Spider-Man and the Decay Rate Algorithm

Spider-Man and the Decay Rate Algorithm

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Hi. I’m Jim Kakalios, physics
professor at the University of Minnesota, and one of
the science consultants for the new Sony film
THE AMAZING SPIDER-MAN. [MUSIC] Thanks to the National
Academy of Science’s Science and Entertainment Exchange
program, Hollywood calls on scientists like me to help
them create a believable, fake reality. Whether it’s the quantum physics
behind WATCHMEN’s Dr. Manhattan or Tony Stark’s lab in
IRON MAN, Hollywood know that any time the audience is
questioning what they are seeing on screen, is a moment when
they aren’t paying attention to the story. At the University of
Minnesota, I teach a class on superhero science, which led to my writing a popular
science book, the Physics of Superheroes. For THE AMAZING SPIDER-MAN,
I consulted on the physics of wall crawling and the tensile
strength of spider’s webbing. But I know what you’re really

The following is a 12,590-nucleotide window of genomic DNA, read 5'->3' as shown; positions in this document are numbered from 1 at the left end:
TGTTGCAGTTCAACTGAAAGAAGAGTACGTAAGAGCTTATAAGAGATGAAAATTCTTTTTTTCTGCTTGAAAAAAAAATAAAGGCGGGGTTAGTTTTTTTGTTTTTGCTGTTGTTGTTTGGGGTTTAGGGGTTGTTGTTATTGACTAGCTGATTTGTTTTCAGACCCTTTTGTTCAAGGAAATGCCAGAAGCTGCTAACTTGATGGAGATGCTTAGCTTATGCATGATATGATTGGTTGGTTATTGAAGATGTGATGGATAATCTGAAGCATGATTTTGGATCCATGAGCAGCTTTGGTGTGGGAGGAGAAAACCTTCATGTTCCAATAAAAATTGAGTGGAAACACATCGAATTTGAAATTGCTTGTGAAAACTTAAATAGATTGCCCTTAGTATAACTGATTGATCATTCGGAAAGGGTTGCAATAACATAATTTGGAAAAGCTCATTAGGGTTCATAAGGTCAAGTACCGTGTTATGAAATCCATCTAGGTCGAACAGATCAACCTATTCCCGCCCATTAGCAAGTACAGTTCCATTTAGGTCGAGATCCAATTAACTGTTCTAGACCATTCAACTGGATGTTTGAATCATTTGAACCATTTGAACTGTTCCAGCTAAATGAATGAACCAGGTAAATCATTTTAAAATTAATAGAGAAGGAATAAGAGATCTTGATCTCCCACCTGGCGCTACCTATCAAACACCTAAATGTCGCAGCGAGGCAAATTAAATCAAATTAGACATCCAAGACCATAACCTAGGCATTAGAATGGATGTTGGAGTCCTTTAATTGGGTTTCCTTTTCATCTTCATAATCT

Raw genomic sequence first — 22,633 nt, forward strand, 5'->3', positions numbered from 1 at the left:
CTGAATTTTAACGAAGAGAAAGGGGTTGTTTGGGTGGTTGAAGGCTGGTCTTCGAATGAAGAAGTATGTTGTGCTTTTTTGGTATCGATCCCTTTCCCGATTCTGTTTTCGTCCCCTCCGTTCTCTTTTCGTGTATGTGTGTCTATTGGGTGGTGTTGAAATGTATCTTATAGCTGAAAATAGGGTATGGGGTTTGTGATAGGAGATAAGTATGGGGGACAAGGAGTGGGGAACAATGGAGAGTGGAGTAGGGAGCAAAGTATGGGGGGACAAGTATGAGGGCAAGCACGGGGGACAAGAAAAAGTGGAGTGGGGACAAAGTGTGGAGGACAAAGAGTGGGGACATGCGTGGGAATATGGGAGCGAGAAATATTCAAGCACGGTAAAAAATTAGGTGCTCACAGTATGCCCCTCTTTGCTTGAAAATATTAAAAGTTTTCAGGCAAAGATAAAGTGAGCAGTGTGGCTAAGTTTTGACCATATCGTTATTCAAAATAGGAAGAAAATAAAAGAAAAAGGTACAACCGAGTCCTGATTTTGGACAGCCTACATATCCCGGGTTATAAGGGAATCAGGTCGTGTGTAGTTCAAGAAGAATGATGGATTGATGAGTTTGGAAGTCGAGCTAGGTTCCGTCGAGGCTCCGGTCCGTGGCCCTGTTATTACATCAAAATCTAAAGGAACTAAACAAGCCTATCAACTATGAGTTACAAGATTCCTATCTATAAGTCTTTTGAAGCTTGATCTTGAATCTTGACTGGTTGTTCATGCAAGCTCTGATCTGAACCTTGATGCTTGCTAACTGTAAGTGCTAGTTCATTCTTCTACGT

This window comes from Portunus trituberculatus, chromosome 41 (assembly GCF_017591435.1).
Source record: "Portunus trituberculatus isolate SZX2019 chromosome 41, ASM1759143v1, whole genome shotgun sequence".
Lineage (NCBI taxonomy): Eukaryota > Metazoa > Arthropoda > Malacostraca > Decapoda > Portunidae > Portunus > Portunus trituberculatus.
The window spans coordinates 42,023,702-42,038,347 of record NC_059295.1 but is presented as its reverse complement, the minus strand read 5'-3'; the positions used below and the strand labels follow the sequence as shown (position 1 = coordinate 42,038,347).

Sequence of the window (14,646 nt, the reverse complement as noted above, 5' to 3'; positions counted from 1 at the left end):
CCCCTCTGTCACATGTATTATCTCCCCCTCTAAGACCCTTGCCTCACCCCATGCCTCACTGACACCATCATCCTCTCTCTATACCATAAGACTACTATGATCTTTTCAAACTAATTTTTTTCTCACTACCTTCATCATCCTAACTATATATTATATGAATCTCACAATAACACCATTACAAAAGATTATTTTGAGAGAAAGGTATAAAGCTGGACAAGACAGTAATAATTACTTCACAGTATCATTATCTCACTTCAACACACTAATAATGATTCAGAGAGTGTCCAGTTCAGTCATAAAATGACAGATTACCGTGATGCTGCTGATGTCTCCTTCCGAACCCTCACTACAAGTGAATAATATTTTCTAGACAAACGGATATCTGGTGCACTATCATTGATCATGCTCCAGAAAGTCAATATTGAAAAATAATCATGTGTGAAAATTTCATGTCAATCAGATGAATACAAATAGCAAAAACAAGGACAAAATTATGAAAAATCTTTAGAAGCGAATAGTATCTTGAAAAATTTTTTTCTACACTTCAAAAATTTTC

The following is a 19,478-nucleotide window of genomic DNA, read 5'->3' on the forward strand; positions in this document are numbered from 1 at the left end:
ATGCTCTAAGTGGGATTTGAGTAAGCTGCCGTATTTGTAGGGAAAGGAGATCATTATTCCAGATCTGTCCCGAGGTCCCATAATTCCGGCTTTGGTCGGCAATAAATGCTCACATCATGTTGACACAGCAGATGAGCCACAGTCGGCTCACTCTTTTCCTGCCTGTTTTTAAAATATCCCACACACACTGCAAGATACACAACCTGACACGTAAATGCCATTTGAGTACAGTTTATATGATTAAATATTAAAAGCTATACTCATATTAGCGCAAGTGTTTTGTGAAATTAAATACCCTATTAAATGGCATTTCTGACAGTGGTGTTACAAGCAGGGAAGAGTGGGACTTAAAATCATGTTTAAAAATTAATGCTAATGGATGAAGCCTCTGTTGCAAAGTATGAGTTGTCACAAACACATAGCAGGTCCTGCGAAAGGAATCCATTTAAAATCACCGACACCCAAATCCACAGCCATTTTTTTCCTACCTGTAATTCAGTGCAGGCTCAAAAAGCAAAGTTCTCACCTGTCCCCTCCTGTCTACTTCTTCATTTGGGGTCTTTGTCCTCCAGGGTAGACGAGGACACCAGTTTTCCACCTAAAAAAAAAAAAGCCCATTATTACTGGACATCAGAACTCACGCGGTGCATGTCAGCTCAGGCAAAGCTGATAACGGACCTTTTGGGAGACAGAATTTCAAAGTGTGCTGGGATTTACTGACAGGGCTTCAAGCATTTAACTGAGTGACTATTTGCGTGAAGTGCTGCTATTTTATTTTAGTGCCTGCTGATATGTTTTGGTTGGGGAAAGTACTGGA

wondering about the movie… is there any math? The filmmaker’s asked me to
create an equation relating to cell regeneration
and human mortality, called the “Decay
Rate Algorithm”. Naturally, I thought of
the Gompertz equation. Have you ever wondered why no
one lives to be 350 years old – and few make it past 115? You might think that if you
make it to say 25 years old that you would have
a constant chance of dying in any given year. But just as some people can
play the lottery repeatedly and not win, out of
billions of people on the planet there would be
some who are very, very old. Why doesn’t this happen? Think of it as a “death lottery”
where no one really wants to win, but we all
do eventually. Unlike a real lottery,
the longer you live, the greater your chances
of eventually “winning.” My colleague at Minnesota, Professor Boris Shklovskii
– Hi, Boris – Hi, Jim. Figured out why this is so in a
physics paper he published a few years ago. Imagine defective cells
in your body as criminals, and your immune cells
as cops on the beat. When you are young, it is as
if there are a lot of cops on the street, and
it’s very difficult for the defective
cells to reproduce and form a lethal population. As we age, it is as if a series
of budget cuts reduce the number of patrolmen, and
eventually crime wins out. This for me is the
beauty of science. Patterns await discovery
in nature. In the laboratory,
in telescopes, even in actuarial tables.

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